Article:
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Students enjoy small class sizes of twenty-six or less. Additional mentors are added when classes exceed 15 students. Seating is most often arranged around a large table or in a U-shaped formation so that students learn from their fellow students as well as their mentor.
The glaze of inattentiveness and boredom that plagues modern classrooms is rarely seen at GWU. Faculty and students alike realize that their learning will be enhanced if every member of the class is mentally and emotionally engaged.
Students study not only for themselves, but with their classmates in mind. They view themselves as a community of scholars who together create a collective knowledge greater than their own.
Classes have a high energy as students make pointed, relevant comments that are directed to the group. Everyone listens closely to the comments of others, often making a counter-argument, and jotting down either the main idea of the comment or a related thought or epiphany they experienced as a result.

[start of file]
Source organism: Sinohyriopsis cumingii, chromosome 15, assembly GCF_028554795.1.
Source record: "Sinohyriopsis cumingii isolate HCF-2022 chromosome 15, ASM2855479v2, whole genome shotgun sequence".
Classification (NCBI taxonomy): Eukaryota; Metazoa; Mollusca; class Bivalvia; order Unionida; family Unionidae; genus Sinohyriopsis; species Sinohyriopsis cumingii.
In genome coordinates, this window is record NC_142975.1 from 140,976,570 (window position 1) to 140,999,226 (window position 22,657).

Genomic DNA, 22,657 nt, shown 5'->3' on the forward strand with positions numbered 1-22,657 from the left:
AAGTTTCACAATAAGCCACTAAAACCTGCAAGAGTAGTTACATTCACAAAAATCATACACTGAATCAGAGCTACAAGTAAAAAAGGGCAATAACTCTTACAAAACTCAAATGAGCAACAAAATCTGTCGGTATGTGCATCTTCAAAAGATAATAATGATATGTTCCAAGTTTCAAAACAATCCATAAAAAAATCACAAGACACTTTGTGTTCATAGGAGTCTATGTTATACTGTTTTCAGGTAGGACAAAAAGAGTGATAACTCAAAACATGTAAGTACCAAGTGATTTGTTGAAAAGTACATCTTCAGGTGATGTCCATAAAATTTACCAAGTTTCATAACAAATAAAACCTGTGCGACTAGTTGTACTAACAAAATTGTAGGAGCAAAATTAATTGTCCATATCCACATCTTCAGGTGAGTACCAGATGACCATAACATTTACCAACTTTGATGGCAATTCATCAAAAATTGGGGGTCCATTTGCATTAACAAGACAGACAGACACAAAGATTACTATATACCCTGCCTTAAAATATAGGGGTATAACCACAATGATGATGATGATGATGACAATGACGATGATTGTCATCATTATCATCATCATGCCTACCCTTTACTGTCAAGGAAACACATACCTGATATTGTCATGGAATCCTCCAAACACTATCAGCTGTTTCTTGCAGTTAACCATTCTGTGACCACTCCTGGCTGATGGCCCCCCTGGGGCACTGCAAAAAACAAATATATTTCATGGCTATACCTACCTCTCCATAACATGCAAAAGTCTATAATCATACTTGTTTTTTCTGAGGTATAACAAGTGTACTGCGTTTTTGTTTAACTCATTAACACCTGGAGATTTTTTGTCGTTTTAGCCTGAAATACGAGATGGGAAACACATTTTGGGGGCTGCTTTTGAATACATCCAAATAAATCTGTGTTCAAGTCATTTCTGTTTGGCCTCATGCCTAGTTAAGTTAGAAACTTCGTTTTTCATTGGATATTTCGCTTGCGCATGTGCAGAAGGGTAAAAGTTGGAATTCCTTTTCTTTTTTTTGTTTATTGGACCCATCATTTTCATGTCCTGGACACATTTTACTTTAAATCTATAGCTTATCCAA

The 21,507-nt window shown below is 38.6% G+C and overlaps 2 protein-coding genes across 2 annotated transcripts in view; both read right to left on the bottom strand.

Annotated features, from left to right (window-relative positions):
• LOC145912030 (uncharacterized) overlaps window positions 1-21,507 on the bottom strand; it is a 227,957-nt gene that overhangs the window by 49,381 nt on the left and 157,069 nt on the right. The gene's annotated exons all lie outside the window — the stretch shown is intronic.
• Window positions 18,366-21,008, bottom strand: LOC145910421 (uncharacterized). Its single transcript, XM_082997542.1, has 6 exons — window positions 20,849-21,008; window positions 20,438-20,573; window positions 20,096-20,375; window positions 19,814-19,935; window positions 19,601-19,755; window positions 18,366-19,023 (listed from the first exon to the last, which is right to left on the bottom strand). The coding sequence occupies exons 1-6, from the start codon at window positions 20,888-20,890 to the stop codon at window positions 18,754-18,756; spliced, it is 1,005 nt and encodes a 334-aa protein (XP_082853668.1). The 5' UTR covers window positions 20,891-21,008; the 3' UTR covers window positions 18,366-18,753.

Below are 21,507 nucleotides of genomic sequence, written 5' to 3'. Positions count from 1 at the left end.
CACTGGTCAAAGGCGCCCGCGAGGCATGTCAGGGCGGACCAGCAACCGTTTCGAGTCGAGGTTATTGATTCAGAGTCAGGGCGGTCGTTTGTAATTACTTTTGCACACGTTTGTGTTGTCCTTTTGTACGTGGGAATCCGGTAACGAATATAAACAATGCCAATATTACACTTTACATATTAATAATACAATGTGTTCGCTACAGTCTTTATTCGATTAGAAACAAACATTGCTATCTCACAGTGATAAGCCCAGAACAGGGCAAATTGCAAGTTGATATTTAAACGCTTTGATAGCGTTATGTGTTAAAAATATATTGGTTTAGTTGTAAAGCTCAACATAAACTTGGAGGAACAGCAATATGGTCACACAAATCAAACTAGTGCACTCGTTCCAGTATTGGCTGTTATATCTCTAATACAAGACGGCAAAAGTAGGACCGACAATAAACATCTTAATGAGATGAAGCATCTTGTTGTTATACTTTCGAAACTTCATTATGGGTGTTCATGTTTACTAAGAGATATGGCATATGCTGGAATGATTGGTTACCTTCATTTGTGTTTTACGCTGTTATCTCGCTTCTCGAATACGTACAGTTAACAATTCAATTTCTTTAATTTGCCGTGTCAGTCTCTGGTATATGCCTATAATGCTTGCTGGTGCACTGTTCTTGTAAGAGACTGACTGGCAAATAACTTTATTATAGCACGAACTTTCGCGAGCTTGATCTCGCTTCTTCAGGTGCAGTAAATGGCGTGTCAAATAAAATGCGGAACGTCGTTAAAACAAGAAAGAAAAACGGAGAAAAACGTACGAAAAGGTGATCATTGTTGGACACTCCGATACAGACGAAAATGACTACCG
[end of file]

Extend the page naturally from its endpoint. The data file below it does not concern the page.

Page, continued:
Students frequently approach the board and diagram an idea for the class while students turn pages of their books looking for a quotation that is relevant to the topic at hand. It is not uncommon for the mentor to break off lecturing or interrupt class discussion to move into an impromptu simulation. This might be done help students test an idea, practice a concept or to create a mood designed to facilitate understanding.
Like students anywhere, GWU students may get homesick, feel momentarily discouraged at their seemingly slow progress, and question whether they have what it takes to develop the attributes of leadership. This is the time when meeting with mentors brings encouragement and new assignments designed to help during these difficult times.
Students also seek encouragement and direction outside of the college from parents, religious leaders and fellow students. Drawing on this environment, students typically overcome their difficulties and get back to work, finding new joy in their renewal.